Controversies aside, the discounts and deals remain the only tangible offering backing up LMCT Plus’s pitch. But does the core product measure up?

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Discounts & Savings

The rewards club grants access to 850+ business partners representing over 1000 offline and online stores.

Spanning automotive, retail, home services, and more, the breadth seems impressive at a quick glance. However, vetting specific vendors and validity of offers proves challenging.

LMCT Plus does not disclose actual discount rates or sale terms anywhere public-facing pre-signup. And while they promote partners like Ultratune, searches come back empty under the company name.

This opacity makes verifying real-world savings impossible without first handing over payment details.

The entire shtick banks on flooding social platforms with hype about luxury car and house giveaways. Meanwhile, obfuscation surrounds the unglamorous nuts and bolts like cashback rates.

Worth the Money?

Pricing sits around $240 per year for basic access and entries into promotional contests.

Without transparency on deals or confirmation others realize notable savings from the program, confidence in break-even ROI wavers.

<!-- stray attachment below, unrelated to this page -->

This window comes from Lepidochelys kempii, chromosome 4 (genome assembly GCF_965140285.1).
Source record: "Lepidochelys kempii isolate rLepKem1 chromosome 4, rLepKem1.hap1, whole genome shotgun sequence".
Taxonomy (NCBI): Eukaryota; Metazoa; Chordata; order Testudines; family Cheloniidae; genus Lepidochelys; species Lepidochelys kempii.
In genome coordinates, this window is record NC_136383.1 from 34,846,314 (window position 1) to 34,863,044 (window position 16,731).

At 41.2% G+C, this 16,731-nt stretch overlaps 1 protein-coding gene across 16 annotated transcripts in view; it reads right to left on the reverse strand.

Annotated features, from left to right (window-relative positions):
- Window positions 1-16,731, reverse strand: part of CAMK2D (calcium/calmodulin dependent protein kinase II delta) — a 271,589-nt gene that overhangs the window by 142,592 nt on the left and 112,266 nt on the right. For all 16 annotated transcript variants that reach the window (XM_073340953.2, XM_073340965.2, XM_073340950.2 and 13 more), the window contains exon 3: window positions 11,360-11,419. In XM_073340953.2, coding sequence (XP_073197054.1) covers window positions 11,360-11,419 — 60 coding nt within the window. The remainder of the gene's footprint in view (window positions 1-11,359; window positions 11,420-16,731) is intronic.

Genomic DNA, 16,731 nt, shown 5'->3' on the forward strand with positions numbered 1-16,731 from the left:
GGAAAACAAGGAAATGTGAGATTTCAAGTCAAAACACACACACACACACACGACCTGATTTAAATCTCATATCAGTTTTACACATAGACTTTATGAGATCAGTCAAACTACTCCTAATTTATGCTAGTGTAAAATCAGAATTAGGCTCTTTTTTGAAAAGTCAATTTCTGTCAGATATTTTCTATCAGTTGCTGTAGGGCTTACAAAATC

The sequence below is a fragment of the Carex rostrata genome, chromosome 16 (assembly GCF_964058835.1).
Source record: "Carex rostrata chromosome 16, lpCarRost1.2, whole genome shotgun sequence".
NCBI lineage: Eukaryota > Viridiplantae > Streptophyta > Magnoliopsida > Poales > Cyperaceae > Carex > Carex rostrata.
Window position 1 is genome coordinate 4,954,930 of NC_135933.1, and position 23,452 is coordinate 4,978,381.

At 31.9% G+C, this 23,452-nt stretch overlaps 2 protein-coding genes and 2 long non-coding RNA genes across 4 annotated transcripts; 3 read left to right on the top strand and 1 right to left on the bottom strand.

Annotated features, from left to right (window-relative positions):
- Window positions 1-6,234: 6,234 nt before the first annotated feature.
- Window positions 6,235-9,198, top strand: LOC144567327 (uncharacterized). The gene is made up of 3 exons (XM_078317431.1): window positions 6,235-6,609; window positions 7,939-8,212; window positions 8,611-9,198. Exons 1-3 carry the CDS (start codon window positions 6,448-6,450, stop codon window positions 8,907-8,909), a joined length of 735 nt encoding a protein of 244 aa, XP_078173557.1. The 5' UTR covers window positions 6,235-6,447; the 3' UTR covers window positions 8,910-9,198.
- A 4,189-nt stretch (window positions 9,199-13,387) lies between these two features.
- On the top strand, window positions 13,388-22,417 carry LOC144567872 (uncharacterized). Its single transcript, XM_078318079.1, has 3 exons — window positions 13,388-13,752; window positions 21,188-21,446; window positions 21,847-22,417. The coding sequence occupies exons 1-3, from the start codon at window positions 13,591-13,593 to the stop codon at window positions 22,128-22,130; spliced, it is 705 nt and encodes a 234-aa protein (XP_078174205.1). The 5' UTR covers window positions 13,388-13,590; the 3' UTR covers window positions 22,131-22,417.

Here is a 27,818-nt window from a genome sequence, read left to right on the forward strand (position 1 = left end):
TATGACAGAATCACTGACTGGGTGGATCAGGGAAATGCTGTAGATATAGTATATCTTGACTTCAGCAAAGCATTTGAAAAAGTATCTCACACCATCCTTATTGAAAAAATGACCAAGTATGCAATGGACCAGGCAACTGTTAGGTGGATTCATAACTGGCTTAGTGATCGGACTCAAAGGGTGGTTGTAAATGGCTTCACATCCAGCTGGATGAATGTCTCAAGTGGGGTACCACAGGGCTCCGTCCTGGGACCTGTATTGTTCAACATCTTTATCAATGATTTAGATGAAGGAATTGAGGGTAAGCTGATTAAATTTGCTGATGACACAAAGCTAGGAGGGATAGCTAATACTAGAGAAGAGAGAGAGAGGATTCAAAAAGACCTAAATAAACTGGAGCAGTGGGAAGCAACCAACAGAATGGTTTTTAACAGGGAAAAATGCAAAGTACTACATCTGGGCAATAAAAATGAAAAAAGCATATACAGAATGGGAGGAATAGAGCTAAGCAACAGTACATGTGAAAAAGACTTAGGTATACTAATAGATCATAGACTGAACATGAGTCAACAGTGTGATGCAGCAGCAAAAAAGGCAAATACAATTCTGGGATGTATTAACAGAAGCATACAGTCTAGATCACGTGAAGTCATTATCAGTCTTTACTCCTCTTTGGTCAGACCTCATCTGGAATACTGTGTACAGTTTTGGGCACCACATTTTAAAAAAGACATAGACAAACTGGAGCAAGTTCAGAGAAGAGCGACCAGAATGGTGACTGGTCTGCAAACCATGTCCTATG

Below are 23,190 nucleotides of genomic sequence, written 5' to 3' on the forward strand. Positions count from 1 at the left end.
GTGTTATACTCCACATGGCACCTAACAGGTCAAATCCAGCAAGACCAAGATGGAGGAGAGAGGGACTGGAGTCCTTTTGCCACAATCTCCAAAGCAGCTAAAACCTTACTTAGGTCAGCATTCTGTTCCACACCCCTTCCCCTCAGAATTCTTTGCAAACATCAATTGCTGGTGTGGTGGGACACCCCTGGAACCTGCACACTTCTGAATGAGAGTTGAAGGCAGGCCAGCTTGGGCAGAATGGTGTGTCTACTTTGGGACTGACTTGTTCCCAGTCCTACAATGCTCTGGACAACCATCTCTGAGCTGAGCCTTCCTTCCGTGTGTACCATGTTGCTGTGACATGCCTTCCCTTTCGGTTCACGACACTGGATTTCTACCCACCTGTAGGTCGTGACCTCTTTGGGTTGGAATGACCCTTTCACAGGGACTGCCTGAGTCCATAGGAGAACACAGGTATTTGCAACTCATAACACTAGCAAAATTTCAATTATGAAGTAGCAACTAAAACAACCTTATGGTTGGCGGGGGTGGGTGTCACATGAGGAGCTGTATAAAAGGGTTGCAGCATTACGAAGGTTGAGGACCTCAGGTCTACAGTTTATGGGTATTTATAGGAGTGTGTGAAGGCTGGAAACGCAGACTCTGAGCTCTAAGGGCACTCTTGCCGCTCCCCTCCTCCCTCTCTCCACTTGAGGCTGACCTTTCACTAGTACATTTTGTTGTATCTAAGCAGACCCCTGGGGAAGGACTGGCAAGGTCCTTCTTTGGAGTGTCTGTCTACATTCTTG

And alternatives like the free OzBargain provide crowdsourced discounts minus any monthly overhead.

Potential value hinges on giveaways making up the difference. But banking on lucky draws grows increasingly precarious amidst deepening legal turbulence.

The Bottom Line

In many ways, LMCT Plus mirrors “too good to be true” schemes destined for collapse.

Lack of business registration documents or audited financials ring alarm bells around sustainably funding giveaways. And growing gambling commission and lawsuit turmoil threaten stability.

Yes, LMCT Plus does award extravagant prizes as advertised. Though questions around cancelations, misleading promotions, and reviews expose member dissatisfaction beneath the glitz.

Ultimately savvy consumers should approach with extreme caution. Dazzling hype drowns out questionable practices and legal gray areas which cannot last forever.

If deciding to proceed, vigilantly document payment and cancellation terms with credit card protections in place. But entering with eyes wide open offers the only prudent path.